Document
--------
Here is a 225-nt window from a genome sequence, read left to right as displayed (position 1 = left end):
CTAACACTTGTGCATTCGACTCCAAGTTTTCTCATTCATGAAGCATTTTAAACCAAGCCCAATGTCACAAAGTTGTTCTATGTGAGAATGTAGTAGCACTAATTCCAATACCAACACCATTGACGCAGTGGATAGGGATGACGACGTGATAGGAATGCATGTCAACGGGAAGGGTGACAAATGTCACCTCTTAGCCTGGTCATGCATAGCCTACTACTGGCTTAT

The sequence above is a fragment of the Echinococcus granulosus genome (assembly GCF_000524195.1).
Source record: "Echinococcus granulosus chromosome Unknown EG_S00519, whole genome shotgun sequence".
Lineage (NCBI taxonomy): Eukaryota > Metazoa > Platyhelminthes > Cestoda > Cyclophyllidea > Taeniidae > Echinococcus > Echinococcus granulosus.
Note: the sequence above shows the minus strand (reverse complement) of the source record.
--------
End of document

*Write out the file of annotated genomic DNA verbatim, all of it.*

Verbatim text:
Here is a 225-nt window from a genome sequence, read left to right as displayed (position 1 = left end):
CTAACACTTGTGCATTCGACTCCAAGTTTTCTCATTCATGAAGCATTTTAAACCAAGCCCAATGTCACAAAGTTGTTCTATGTGAGAATGTAGTAGCACTAATTCCAATACCAACACCATTGACGCAGTGGATAGGGATGACGACGTGATAGGAATGCATGTCAACGGGAAGGGTGACAAATGTCACCTCTTAGCCTGGTCATGCATAGCCTACTACTGGCTTAT

The sequence above is a fragment of the Echinococcus granulosus genome (assembly GCF_000524195.1).
Source record: "Echinococcus granulosus chromosome Unknown EG_S00519, whole genome shotgun sequence".
Lineage (NCBI taxonomy): Eukaryota > Metazoa > Platyhelminthes > Cestoda > Cyclophyllidea > Taeniidae > Echinococcus > Echinococcus granulosus.
Note: the sequence above shows the minus strand (reverse complement) of the source record.